Friday, November 13, 2009

IFRS: Political Sharks in the Waters

Recently the G-20 has taken an initiative in pushing for global accounting standards—specifically nudging the U.S. toward converging GAAP with IFRS. They stated that this initiative is important to restoring trust in the global financial system.

Sharks are circling in the IFRS convergence water—political sharks in the form of governments that want to accept greater political control of the accounting standard-setting process.

French minister Christine Lagarde plans to lobby other G-20 finance ministers meeting in Scotland this week and France seems determined to block the European Union's adoption of a new accounting standard for financial instruments. If France’s initiative succeeds, the goal of global accounting convergence will face a serious setback.

The IASB, which set rules for Europe and much of the rest of the world, has already bent over backwards to meet French objections over a replacement for IAS39, the accounting rules for financial instruments that were much criticized during the crisis. For example, the IASB agreed to fast-track changes limiting the use of mark-to-market accounting. The IASB also controversially agreed its new rules should apply only to financial assets and not liabilities, leaving in place widely discredited rules letting banks mark their own debt to market.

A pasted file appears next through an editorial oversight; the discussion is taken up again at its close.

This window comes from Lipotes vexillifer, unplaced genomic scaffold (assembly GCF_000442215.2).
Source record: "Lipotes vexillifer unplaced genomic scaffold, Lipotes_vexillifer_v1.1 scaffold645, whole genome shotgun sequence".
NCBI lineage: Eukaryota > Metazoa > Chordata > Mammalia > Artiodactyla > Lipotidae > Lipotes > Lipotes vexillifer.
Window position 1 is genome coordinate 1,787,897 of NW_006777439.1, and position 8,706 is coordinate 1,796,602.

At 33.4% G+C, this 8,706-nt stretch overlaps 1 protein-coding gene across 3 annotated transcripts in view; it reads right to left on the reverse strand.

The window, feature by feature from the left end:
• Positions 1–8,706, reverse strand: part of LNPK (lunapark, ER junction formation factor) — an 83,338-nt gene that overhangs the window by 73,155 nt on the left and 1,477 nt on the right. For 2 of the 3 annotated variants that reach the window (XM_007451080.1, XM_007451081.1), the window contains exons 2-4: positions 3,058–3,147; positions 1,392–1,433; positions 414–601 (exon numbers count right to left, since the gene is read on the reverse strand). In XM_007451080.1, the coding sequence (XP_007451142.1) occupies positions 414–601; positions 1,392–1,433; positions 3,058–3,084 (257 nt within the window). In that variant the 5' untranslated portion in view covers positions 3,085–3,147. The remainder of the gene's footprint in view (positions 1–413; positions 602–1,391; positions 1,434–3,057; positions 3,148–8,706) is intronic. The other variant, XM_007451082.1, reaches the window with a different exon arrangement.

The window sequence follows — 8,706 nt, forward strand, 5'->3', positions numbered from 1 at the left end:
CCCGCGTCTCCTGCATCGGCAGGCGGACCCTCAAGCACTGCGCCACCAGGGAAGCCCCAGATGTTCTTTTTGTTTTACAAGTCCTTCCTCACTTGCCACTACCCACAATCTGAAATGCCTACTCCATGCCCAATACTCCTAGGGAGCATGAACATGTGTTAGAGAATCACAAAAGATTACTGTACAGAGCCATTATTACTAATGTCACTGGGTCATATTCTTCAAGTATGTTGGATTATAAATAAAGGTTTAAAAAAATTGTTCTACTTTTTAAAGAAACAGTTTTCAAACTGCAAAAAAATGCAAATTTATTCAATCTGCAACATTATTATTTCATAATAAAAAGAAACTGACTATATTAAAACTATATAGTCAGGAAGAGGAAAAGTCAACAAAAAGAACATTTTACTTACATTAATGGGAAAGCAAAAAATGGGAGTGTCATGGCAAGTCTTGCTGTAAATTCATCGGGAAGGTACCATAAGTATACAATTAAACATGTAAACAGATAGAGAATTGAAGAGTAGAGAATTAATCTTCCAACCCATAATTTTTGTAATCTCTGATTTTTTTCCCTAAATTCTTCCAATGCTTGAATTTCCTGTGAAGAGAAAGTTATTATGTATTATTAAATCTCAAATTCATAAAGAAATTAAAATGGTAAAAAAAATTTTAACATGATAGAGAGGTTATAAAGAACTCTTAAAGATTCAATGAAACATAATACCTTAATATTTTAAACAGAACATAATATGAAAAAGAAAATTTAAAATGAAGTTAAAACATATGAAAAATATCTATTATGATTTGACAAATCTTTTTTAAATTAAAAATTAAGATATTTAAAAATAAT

The IASB's new standard is widely recognized as an improvement on IAS 39. The European Financial Reporting Advisory Group last month endorsed the new standard -- a first step toward EU ratification. Yet Paris still isn't satisfied.

Some French objections are technical. Although the new standard would mean less fair value accounting, Paris doesn't think the reduction goes far enough, particularly in relation to derivatives -- a major concern to French banks with large exposure. French and Italian members criticized IASB for its piecemeal approach to reform, even though it was done this way to address French concerns.

Paris's real objection is to the IASB itself, which it believes is too focused on investor interests and not sufficiently accountable to politicians. Never mind that the G-20 in Pittsburgh specifically endorsed the independence of standard-setters. Never mind the G-20 also endorsed efforts by the IASB to improve its accountability by establishing a monitoring board and consulting more widely with stakeholders such as regulators. Ms. Lagarde's objective is a greater role for national governments.

Ms. Lagarde stands little chance of convincing the G-20, with most governments accepting that rules must be free from political interference to carry credibility with investors. But she may have more luck with the European Commission, which is once again threatening to introduce European "carve-ins" to existing rules if the new standard isn't agreed to. Instead of tighter convergence on accounting, that would lead to accounting fragmentation.

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